(this is basically a re-post from August with an updated reading plan)
Private and corporate Bible study tends to orbit around the familiar and perspicuous (I had to look it up after I heard folks talk about “the perspicuity of Scripture”). In order to know and love “the whole counsel of God,” it is important to study the Scriptures systematically and regularly. One way to do that is through a bible reading plan, to keep you on a schedule so as to make it all the way through the Bible in a set amount of time (typically 1-2 years).
A couple of years ago, Justin Taylor put together a list of several useful plans. Almost a decade ago, I took a reading plan I found on-line and have modified it almost annually until it reached it’s current form, attached below.
Regardless of specifics, make sure you have a plan to abide with God through the Word.
Reading Plan (twice through the New Testament for every time through the Old Testament).
In many cultures it is admirable and highly looked upon when one leaves some kind of inheritance to the generation who proceeds them. Often we have heard people say that they want to make sure their children or grandchildren have the things in life that they did not.
As believers I do not think we have that same approach to our Christianity. As we live out our Christian faith we do not think about how we can work hard for the glory of God to make things better for the generation who comes after us.
Often as believers when we stumble and fall in our Christian life, we forget our place in God’s greater plan. Far too often we are the center of our lives rather than our Creator, and we make Christianty about us and our agenda instead of about Jesus Christ.
One of my favorite passages in the New Testament is found in the little book of Jude. In verse 3, Jude wrote that he was both eager to–and found it necessary to–remind his readers that they were to contend for the faith that was for once for all delivered to the saints.
As he wrote that, Jude was reminding his readers that Christianity is much bigger than we often look at it. When we make Christianity about our own personal desires or agenda we cease to contend for the faith, and we cease to remember the stewardship of the gospel that was given to us.
As Christians we must remind ourselves daily that we are simply one piece of the incredible puzzle the Lord is putting together as he works out his plan of redemption.
So the question we must ask ourselves is how are we contending for the faith? How are we handing down the truths of the gospel to the generation coming after us? How are we going to use the life God has given to us to make his gospel known to not only those around us now but also to those who will come after us?
In the end, for the single mom who worked two jobs to put herself through college, it was worth all the extra work knowing her kids would not have to live in the projects.
In the end, for the believer who worked hard because of their salvation in Christ, did what was nessessary, and made great sacrifices to contend for the faith, it will be all worth it once they meet Jesus and hear him say, “Well done good and faithful servant”.
May the incredible sacrifice Christ made on our behalf compel you to also live a life of sacrifice for his glory.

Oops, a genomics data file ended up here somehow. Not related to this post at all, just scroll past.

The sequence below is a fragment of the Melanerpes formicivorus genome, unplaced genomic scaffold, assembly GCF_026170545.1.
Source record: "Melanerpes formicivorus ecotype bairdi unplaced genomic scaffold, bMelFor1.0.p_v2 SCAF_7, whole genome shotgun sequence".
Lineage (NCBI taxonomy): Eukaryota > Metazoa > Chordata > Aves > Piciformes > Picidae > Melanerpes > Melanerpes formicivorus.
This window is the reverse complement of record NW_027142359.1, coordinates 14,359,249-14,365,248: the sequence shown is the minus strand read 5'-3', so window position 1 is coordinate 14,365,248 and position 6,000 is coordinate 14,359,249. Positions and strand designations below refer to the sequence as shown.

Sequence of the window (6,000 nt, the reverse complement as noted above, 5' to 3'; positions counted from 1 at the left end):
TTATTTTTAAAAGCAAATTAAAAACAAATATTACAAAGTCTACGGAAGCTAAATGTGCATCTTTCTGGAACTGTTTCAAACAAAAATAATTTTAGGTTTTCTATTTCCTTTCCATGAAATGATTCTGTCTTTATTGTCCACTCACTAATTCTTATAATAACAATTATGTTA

We’re planning on doing another Peaking with the Puritans on December 17th at 9ish. Out of the fiery revival that was puritanism a corpus of powerful, English-language, Spirit-saturated writings came forth. The Banner of Truth has been re-publishing the best of these writings in various forms for years. They have a series called Puritan Paperbacks.
Peaking is a reference to a word my friends and I used to throw around to refer to intense spiritual experiences. We misappropriated the term. I now see that I didn’t know what a peak experience was.
So, consider this another invitation to join us for periodic discussions of these great works.
December 17th – Josiah’s Reformation by Richard Sibbes. It’s available at Amazon, Westminster Books, and Monergism Books. Trust me, you’d rather be at our house sipping hot drinks than fighting crowds at the mall. Save your shopping for Christmas Eve.
Theses discussions have been very helpful and I hope you’ll consider joining us. And I’d encourage you to check out some of these books, especially if you’re planning on doing some reading over the holidays.
Hopefully, Pastor Aaron’s sermon this past Sunday got everyone fired up about the mission. I just wanted to pass on a few things from Desiring God Ministries.
First, Aaron mentioned a book called Let the Nations Be Glad, by John Piper. It contains many profound insights (especially the definition of a “people group” and how that affects the mission). I think it would be very helpful to have the vision of that book ingrained in RVC’s fabric.
Secondly, DGM is putting on a conference at the end of September called “Finish the Mission.” You can guess what it’s about. It would be nice if some folks went up there, especially for the purpose of casting a vision for our role and networking with like-minded believers.
And lastly, John Piper preached a sermon at Wheaton College a long time ago called Doing Missions When Dying is Gain. I’ve probably listened to it a dozen times and can quote stretches of it verbatim (“Will you please join me in reversing American Evangelical priorities?”). I hope you have time to listen to it and that it will ignite a passion for goers and senders.